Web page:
Programming for Crossfit Gymnastics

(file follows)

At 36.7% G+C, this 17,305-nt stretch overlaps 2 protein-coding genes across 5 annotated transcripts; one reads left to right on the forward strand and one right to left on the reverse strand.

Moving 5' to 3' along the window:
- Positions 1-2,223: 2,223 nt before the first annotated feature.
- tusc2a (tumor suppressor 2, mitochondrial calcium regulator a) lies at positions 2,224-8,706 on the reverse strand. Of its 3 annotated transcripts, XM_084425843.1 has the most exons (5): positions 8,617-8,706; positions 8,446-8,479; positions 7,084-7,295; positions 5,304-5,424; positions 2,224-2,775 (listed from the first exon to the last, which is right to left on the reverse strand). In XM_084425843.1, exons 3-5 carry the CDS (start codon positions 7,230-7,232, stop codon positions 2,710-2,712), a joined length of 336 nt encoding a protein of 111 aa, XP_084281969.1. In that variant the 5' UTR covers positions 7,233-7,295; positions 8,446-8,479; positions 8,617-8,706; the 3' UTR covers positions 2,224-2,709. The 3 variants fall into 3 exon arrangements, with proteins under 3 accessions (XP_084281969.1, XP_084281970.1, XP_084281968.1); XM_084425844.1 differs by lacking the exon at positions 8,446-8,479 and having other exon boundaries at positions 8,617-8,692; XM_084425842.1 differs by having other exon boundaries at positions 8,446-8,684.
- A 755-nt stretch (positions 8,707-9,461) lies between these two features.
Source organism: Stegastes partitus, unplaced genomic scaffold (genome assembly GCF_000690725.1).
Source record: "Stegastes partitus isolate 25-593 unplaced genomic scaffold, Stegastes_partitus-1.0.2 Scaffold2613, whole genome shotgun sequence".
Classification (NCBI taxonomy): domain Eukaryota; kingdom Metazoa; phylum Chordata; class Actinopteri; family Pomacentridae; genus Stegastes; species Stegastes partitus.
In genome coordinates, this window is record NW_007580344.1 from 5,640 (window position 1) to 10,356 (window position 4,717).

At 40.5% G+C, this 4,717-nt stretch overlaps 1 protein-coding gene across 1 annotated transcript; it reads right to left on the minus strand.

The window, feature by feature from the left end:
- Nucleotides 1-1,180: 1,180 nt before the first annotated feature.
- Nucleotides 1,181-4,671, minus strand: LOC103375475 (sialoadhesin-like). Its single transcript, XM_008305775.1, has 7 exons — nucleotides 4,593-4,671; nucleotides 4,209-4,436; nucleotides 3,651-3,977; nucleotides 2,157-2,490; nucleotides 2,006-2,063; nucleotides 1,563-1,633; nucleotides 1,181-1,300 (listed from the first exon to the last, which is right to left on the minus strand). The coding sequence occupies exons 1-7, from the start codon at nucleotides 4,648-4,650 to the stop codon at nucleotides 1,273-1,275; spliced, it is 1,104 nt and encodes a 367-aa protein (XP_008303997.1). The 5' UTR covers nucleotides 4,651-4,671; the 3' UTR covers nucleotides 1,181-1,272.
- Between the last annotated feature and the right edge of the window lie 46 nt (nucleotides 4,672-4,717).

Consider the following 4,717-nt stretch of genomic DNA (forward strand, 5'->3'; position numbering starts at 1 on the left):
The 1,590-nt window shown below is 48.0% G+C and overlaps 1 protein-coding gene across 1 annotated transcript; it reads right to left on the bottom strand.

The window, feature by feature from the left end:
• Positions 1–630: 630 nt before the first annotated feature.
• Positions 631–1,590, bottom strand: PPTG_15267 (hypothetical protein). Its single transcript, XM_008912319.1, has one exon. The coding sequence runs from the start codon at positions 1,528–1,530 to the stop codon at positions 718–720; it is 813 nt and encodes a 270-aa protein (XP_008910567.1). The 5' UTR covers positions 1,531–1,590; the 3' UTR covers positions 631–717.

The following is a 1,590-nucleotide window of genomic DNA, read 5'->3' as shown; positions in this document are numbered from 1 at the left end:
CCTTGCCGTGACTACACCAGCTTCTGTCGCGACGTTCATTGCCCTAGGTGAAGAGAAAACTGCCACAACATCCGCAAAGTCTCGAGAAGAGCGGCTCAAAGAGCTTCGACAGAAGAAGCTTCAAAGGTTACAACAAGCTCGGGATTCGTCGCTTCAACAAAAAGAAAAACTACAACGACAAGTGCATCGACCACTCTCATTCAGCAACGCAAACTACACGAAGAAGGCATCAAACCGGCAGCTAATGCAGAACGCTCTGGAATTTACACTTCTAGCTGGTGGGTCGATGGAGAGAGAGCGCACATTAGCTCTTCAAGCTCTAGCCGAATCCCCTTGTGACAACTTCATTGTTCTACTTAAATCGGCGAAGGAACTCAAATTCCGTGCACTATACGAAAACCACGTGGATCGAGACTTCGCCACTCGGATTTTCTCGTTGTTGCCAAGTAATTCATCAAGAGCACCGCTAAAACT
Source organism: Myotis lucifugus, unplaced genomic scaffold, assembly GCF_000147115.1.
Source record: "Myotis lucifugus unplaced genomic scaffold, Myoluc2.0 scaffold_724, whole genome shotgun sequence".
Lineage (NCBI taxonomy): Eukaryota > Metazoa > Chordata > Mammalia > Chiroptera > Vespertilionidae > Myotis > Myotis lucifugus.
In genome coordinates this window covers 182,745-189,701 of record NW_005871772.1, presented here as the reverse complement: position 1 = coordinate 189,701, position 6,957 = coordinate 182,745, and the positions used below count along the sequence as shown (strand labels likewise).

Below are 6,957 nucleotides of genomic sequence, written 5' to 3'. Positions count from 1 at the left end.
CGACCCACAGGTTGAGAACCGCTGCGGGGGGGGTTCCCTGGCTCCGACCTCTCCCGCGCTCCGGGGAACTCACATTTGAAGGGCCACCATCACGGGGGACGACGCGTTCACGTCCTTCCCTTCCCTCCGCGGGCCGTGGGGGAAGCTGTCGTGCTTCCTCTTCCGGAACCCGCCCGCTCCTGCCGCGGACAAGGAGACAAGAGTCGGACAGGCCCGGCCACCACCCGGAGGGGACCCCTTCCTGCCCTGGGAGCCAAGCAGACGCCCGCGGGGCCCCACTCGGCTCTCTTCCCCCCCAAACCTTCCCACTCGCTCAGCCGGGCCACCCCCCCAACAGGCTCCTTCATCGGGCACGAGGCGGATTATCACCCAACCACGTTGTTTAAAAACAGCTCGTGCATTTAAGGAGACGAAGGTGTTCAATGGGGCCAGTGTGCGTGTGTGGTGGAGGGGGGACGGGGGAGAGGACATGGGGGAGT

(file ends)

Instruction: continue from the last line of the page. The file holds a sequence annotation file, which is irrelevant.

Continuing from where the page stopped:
Programming for Crossfit Gymnastics This post gives a relatively brief insight into our philosophy, approach and structure that we use at Jacked Gymnastics, Programming for Crossfit Gymnastics. Artistic Gymnastics vs. Crossfit Specific Gymnastics I have written a separate post on the differences between Artistic Gymnastics and Crossfit Gymnastics so I won’t go into the specifics here but in summary the primary differences are as follows: Artistic Gymnastics is primarily high skilled, straight arm and maximal strength driven over short time periods which as a result makes it a primarily anaerobic sport Crossfit Gymnastics is primarily low skilled, bent arm and muscular endurance driven over longer time periods which as a result makes it a primarily aerobic sport If you want to learn more about the specifics of what I mention above, then I suggest reading my other post. However, I want everyone to at least broadly understand the above before we go into programming specifically for Crossfit Gymnastics, otherwise your program will likely not be sport specific. I have inserted a link below. Gymnastics vs. Crossfit Specific Gymnastics Six ‘Phases’ of Programming for Crossfit Gymnastics When programming for Crossfit Gymnastics, our philosophy can be split into six phases. I will explain each of the six phases and then, at the end of this post, explain ways in which you can develop it into a program. I explain this at the end but just to clarify to avoid any confusion – when I refer to phases, I’m not proposing you completely isolate these areas. You should work on all areas simultaneously but instead put extra emphasis on the specific phase depending on your goals, weaknesses and whether you are planning to peak for a competition or be competitive all year round. Phase 1: Building a foundation This phase isn’t necessary specific to programming for Crossfit Gymnastics. I see this as an integral phase in any gymnastics program, particularly adults undergoing gymnastics strength and conditioning with no prior background. There are many components that I consider to be an integral part of building the right foundation. For example, you need to develop positional and special awareness, co-ordination, the ability to “stay tight” which is overlooked far too much and many more skills but for the purpose of this post we are going to concentrate on building stronger connective tissue, stability and flexibility. Building stronger connective tissue and joint stability isn’t a fast process. Muscular tissue will develop (repair, adapt and grow) much faster than connective tissue. This should actually come of little surprise when you consider the significant percentage of the population, particularly those training at high intensities and/or volume, that pick up various forms of tendinitis. Just take a moment to think about how many people you know that have ever complained about tendinitis. That in itself should convince you to include more “prehabilitation” exercises to encourage strength development in connective tissue. If you’re still not convinced, then you should also understand that in any “stabilizing joint” such as the elbow, tendonitis or just generally weak tendons, will potentially cause loss of strength and/or mobility in subsequent joint such as the shoulder and wrist (in the example of the elbow). Don’t wait until you have joint problems and then have to take preventative measures and work through rehab exercises. Instead, be smart and include some prehab (pre-injury) exercises to prevent getting problems later down the line. In Crossfit, athletes are much bigger than gymnasts, anywhere from 20-30 kilos heavier (yes, those numbers are right). How does that relate? You don’t have years of experience developing the fundamental basic skills, strength/conditioning and flexibility that gymnasts have. Just to make that even worse, you (the average Crossfitter) weigh 20 kilos more than the average gymnast. So not only do you not have a good foundation but every time you hang, pull, push your bodyweight your connective tissue has to work even harder. These “prehabilitation” exercises can also as well as a warm-up. Building stronger connective tissue and joint stability is done primarily through the following: Weighted mobility This is effectively learning to control and stabilize weight at the end of your range of motion. This will also help to increase your range of motion. Eccentrics The “lowering phase” of a rep. For example, lowering from the top of a pull-up back down to hang. You need to use a slow tempo for eccentrics to be effective. Isometrics (static holds) You can use both bent and straight arm variations but I highly recommend including straight arm exercises. For example, the ring support hold. When straight arm work is completed properly (with straight arms and with the correct scapulae placement) it is a great tool for developing joint stability. All the small stabilizing muscles that you tend to neglect are forced to work together to stabilize the joint and in these type of holds you can build a relatively high amount of time under tension (which is a good thing). Finally, although bent arm isometrics work, I don’t believe they are as effective for joint stability and in Crossfit everything is bent arm anyway so you’re more likely to over-train certain movements. One additional point to understand is that as a result of connective tissue taking longer to adapt, it also means it will break down reasonably fast if you use to much volume and intensity. Be conservative with any weight added and be conservative with the volume. You can always do more tomorrow but you can’t go back in time and do less. Phase 2: Higher skill attainment and efficiency This is the stage at which you will dedicate time to developing higher skill attainment. Crossfit is always advancing, so even if you can do all the conventional Crossfit Gymnastics skills, you still need to develop more advanced versions. For example, you might spend extra time practicing press to handstand drills. If anything, this acts as a good way to challenge your bodies awareness, co-ordination, balance etc. If you don’t give the body a difficult enough … Continue reading Programming for Crossfit Gymnastics